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Saudi Arabia underestimated the response to Jamal Khashoggi’s disappearance

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Saudi Arabia underestimated the response to Jamal Khashoggis disappearance

Saudi Arabia denies any part in the disappearance of Jamal Khashoggi. All evidence points to the theory that they have either abducted or killed Khashoggi after luring him to the consulate to obtain wedding documents. The Washington Post columnist has been a critic of the Saudi regime.

At this point, either Saudi Arabia ambushed Khashoggi or Turkey is going to great lengths to fabricate evidence pointing at them. While still possible, the latter seems highly unlikely, especially in light of a new report that shows the U.S. may have been aware of the plot.

Jamal Khashoggi: Saudis discussed plan to lure journalist to Saudi Arabia

https://www.cnn.com/2018/10/11/politics/khashoggi-us-intelligence-saudi-plan-to-lure-journalist/index.htmlThe US has intercepts of Saudi officials discussing a plan to lure journalist Jamal Khashoggi back to Saudi Arabia and detain him, according to a US official familiar with the intelligence.

The official would not go so far as to say Saudi Crown Prince Mohammed bin Salman ordered the operation but said that, although he may not have known the specifics such a plan couldn’t have taken place without his approval.

This was a bold move made on foreign soil against a Saudi citizen with ties to the United States. In retrospect, it may seem obvious the world would pay attention, but it’s likely the Saudis expected this to be a blip on the news radar.

It hasn’t been. Between the Washington Post using every ounce of clout and reach they have to push out the story to nearly every U.S. news outlet covering it, the exposure Saudi Arabia is receiving from this had to be underestimated. If they’d known taking and/or killing a journalist would have this much blowback, it’s hard to imagine them executing the plan.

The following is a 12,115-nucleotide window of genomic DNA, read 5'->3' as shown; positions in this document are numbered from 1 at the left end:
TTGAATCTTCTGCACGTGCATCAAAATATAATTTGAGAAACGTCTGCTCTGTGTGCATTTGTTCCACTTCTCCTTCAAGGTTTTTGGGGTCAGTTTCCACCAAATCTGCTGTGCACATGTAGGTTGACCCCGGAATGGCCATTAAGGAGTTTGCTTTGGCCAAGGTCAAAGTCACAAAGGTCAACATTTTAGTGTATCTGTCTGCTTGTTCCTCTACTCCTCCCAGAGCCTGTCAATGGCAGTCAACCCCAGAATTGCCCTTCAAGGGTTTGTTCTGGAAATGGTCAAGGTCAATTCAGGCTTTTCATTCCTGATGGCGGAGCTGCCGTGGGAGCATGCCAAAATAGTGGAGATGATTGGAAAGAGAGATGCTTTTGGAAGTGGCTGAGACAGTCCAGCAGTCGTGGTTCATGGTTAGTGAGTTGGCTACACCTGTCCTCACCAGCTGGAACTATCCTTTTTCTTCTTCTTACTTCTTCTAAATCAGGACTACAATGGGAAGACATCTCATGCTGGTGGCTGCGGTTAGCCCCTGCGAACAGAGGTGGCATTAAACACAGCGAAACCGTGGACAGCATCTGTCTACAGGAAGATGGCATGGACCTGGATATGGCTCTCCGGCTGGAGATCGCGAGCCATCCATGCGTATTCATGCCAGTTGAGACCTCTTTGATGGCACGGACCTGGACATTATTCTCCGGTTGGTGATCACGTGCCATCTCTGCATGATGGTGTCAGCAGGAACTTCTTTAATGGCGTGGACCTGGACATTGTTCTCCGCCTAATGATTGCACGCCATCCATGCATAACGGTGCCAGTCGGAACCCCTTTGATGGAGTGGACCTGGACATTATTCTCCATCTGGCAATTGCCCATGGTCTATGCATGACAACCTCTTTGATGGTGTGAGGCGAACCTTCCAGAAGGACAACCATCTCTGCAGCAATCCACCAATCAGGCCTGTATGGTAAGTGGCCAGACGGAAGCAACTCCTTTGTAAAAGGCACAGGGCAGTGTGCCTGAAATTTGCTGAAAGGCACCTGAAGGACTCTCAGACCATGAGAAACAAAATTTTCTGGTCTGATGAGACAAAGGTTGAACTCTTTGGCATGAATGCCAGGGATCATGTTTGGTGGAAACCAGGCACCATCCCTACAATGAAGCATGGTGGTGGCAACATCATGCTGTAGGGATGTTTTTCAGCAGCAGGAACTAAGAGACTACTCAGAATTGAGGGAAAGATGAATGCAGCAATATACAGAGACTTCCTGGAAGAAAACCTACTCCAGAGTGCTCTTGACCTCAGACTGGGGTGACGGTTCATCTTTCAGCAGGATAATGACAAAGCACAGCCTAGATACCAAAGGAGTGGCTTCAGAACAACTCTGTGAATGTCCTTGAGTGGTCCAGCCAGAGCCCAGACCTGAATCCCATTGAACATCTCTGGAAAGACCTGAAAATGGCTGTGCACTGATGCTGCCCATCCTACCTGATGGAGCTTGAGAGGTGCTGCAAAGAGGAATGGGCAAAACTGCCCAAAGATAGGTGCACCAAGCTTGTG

Now, they’re stuck with an international incident that isn’t going to go away until Khashoggi is returned unharmed. That is likely impossible.

Saudi Arabia has been one of the harshest dictatorships in the world when it comes to silencing dissidents. Khashoggi is far from the first journalist to be punished for his criticisms, which may have helped push the notion through Saudi leadership that they could sweep this under the rug as they have so many times in the past.

There are huge implications if the White House is forced to respond. Saudi Arabia is the key to peace between Israel and the Palestinian Authority. Any successful peace deal will go through Riyadh and pass through the hands of Crown Prince Mohammed bin Salman. This puts the White House in a predicament. If they call out bin Salman, they could jeopardize their strong relationship with their second most important ally in the region. If they say nothing and the story continues to have legs, it could make the White House seem complicit in the coverup.